Metabolic Adaptations Role in Weight Loss

Weight loss: the number one reason why clients seek help from a nutritionist or dietitian. Many of us have experience of going on a diet, seeing progress initially, only to find that weight loss slows or, even worse, plateaus. This leads to frustration, loss of motivation and ultimately the weight piling back on. We can’t count the number of times clients have come in, scratching their heads trying to figure out what went wrong. If this sounds all too familiar, you’re going to want to read on because we’ll be explaining the how and why behind this process (also called metabolic adaptation) and what you can do to avoid this common dieting pitfall. 

What is metabolic adaptation?

Metabolic adaptation is a series of responses our body utilizes as a survival mechanism in response to it being in a calorie deficit. This differs from metabolic syndrome; a chronic condition which carries significant health risks including heart disease, stroke and blood clots. Metabolic syndrome covers a group of symptoms including diabetes/pre-diabetes, high blood pressure, insulin resistance and high triglycerides. Meanwhile, the main symptoms of metabolic adaptation are plateaus in weight loss and lots of yelling at the scales!


When does metabolic adaptation occur?

Our bodies like to be in balance (AKA ‘homeostasis’) and so when we start to lose weight by reducing our energy intake, our metabolism slows and hormones adjust to decrease our energy output (Müller and Bosy-Westphal 2013). This elegant mechanism puts our bodies back in balance and protects us from starvation, but it’s beyond annoying when trying to diet. Significant metabolic adaptation seems to occur after 3-6 months of dieting, and eating too few calories and yoyo dieting are the most common causes. 


So that’s all interesting, but what do we do about metabolic adaptation?

The number one way to mess with your metabolism is to dramatically reduce your calorie intake. We can’t stress enough how important it is to avoid creating a drastic calorie deficit when dieting. It’s also important that your current maintenance calorie level is high enough before starting to restrict calories. To the surprise of many, this may mean that you need to take a break from dieting all together and even go through a reverse dieting phase (i.e. slowly increasing your calorie intake) prior to a planned deficit.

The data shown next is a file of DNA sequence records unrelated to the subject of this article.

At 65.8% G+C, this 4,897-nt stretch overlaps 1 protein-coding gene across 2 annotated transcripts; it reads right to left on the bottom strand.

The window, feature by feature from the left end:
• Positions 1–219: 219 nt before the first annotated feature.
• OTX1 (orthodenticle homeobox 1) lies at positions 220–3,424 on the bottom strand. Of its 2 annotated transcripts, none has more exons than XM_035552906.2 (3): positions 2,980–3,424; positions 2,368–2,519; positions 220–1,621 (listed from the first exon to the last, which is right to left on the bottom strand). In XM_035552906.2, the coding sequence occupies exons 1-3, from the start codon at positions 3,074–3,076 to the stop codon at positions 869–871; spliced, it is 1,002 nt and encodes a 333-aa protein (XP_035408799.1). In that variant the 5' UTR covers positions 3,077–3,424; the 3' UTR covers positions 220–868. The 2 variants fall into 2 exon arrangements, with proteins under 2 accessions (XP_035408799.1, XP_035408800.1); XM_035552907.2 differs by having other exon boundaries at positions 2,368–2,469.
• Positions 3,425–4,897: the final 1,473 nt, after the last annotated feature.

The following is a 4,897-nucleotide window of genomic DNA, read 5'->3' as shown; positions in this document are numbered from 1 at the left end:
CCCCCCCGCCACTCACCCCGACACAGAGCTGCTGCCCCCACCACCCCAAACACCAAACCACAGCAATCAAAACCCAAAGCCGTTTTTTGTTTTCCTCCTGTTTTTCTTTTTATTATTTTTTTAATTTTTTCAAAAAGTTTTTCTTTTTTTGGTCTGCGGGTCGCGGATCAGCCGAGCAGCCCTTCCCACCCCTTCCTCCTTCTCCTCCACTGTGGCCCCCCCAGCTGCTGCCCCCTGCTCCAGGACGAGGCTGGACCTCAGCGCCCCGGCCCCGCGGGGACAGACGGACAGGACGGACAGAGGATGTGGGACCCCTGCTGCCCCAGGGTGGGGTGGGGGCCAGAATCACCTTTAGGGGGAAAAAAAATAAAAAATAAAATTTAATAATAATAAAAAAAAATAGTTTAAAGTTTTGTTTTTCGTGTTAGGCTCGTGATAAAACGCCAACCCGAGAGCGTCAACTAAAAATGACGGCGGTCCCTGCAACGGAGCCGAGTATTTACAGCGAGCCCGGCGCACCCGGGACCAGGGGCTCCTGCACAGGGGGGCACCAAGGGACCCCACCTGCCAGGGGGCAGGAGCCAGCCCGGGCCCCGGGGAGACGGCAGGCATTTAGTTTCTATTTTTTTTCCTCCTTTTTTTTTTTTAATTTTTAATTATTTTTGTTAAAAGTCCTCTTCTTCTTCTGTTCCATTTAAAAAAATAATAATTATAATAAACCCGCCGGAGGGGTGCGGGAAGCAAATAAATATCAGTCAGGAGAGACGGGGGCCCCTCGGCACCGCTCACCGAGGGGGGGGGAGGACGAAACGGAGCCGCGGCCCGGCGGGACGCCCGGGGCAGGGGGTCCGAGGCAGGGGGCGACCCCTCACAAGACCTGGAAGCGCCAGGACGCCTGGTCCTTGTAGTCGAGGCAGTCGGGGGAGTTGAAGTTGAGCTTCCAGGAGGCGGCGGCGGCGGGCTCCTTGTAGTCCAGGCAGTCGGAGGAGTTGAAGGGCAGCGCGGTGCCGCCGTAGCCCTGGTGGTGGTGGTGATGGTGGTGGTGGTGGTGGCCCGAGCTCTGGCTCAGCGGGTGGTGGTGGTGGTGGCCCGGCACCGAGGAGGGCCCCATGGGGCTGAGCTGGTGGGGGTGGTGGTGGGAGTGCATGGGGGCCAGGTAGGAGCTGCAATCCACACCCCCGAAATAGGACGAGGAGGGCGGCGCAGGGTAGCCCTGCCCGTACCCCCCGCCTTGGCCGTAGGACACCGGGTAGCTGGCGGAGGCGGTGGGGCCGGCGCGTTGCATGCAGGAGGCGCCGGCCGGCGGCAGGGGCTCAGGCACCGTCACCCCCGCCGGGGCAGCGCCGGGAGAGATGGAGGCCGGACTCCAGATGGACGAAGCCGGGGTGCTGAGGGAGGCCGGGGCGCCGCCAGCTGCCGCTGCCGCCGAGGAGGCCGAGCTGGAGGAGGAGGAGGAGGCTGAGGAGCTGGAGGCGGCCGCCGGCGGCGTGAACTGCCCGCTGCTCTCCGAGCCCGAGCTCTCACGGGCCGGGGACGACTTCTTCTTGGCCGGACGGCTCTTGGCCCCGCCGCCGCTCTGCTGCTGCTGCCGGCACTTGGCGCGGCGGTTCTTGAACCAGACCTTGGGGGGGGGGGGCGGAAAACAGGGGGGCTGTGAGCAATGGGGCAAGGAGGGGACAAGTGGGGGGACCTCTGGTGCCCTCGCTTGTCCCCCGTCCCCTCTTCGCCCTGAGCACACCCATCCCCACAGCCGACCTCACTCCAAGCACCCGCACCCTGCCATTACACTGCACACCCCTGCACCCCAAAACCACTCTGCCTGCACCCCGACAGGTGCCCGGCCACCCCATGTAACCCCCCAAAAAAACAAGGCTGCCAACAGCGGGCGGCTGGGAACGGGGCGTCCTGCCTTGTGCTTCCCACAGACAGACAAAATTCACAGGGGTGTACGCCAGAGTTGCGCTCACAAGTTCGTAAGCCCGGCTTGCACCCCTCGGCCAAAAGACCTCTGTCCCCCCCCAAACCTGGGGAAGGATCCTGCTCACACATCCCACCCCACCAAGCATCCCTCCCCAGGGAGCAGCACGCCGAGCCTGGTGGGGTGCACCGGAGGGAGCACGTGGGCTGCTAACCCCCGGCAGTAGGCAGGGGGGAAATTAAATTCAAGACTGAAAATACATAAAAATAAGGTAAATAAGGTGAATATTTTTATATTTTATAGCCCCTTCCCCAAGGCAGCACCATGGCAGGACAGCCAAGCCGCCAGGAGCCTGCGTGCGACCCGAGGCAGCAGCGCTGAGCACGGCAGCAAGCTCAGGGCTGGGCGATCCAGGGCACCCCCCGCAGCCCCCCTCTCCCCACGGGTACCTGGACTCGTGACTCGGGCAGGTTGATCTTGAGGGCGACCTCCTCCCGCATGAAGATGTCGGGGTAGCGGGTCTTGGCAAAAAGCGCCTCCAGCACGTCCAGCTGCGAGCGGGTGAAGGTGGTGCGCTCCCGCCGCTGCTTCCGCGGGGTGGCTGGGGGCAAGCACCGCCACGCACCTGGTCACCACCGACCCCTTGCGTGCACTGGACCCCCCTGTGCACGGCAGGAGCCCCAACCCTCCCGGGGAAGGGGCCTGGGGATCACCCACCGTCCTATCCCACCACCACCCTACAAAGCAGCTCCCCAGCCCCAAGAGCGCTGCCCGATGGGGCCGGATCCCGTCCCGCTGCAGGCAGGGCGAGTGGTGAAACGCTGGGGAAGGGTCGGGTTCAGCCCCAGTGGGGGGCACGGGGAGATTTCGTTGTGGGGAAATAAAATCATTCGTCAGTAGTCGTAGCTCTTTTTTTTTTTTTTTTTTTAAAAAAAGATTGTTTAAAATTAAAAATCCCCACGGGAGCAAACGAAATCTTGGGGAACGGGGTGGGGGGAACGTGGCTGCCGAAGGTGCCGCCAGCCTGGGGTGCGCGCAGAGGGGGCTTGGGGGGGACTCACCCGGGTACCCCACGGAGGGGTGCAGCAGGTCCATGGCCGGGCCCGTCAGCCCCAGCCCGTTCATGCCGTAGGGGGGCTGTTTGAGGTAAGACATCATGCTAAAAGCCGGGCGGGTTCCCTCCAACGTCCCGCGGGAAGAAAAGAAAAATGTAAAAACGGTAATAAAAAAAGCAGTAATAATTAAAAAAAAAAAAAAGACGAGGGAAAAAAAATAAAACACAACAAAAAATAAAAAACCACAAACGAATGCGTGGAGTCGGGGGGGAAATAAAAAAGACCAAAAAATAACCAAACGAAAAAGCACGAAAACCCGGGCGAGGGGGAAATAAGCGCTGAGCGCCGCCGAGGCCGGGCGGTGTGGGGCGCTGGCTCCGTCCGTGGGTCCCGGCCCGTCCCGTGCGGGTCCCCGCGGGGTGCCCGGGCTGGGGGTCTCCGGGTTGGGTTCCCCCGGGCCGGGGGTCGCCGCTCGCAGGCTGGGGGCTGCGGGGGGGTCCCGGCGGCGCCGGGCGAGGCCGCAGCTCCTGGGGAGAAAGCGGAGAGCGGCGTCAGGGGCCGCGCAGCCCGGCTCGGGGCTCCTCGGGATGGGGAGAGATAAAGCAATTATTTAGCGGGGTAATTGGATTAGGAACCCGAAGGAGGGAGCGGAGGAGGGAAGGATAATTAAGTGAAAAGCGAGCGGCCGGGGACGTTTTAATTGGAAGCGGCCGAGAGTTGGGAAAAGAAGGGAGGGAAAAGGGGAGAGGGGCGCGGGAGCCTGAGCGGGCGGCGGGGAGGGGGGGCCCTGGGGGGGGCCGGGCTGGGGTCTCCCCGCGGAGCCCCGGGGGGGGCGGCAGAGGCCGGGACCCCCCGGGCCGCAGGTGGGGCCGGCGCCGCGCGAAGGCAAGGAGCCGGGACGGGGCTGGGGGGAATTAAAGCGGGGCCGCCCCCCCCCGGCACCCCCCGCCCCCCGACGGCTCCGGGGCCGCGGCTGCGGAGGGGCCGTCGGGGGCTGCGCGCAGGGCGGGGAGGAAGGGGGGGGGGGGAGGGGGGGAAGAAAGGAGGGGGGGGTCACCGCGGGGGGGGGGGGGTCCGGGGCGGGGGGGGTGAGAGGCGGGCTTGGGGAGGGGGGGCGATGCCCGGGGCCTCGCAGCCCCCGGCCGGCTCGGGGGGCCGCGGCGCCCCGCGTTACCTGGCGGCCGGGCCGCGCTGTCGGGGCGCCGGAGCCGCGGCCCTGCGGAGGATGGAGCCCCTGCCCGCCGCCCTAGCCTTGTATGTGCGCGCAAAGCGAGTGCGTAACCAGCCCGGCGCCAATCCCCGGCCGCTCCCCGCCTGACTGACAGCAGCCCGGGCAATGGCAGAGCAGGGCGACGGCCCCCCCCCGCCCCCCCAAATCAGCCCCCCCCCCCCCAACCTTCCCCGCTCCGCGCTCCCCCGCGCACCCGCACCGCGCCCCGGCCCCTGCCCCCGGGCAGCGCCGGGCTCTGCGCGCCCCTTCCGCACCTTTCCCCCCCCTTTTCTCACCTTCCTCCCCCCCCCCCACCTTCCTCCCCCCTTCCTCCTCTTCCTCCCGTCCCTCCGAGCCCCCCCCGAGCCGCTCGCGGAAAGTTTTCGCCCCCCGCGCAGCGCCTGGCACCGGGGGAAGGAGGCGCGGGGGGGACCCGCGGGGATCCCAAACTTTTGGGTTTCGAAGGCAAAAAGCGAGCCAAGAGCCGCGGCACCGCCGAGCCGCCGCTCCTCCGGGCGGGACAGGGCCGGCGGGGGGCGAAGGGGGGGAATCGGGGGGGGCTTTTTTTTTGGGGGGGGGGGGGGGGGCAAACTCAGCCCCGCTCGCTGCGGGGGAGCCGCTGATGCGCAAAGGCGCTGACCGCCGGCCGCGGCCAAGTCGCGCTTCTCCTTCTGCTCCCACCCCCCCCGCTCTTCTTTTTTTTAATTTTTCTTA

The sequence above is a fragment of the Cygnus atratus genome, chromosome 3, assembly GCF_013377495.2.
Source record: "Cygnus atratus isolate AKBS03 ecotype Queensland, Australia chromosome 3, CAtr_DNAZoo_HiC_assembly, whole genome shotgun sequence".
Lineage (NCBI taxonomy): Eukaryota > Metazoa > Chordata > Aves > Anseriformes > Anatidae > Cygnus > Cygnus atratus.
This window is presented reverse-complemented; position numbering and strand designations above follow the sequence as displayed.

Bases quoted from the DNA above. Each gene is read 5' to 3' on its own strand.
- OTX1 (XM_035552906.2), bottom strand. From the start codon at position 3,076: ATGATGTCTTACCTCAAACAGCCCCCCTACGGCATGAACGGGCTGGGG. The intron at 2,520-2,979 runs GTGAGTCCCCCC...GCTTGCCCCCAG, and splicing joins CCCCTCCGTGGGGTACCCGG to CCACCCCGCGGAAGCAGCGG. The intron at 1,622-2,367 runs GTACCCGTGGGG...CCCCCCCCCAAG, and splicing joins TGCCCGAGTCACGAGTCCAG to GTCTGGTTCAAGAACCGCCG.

The human body is not designed to be in a diet mode forever. We must strategically alternate phases of being in a calorie deficit with being in phases of weight maintenance to decrease the risk of metabolic adaptation. For example, the MATADOR study found that repeated rounds of alternating between two weeks of dieting and two weeks of maintenance for 30 weeks achieved the same rate of weight loss as a 16-week continuous diet but with less metabolic adaptation (Byrne et al. 2017).

Above all, focusing on healthy weight loss versus wanting to lose weight as fast as possible, is essential. Our mind-set, movement and nutrition is vital for avoiding metabolic adaptation. Additionally, sometimes the cause of weight loss resistance is multifactorial and that’s where functional medicine can help. During our work together we start with customized advanced lab testing to pull back the hood on how your body is functionally internally. From there we can devise a customized and evolving plan to provide healing and metabolic restoration. To read more about some of our previous client’s success stories with this, check out our success stories page here (link to success stories).

In Health,

Lizzy Cangro





Byrne, N., Sainsbury, A., King, N., Hills, A. and Wood, R. (2017). Intermittent energy restriction improves weight loss efficiency in obese men: the MATADOR study. International Journal of Obesity, 42(2), pp.129-138.

Müller, M. and Bosy-Westphal, A. (2013). Adaptive thermogenesis with weight loss in humans. Obesity, 21(2), pp.218-228.Stronger by Science. (2019). The Metabolic Adaptation Manual: Problems, Solutions, & Life After Dieting. Available at: https://www.strongerbyscience.com/metabolic-adaptation/

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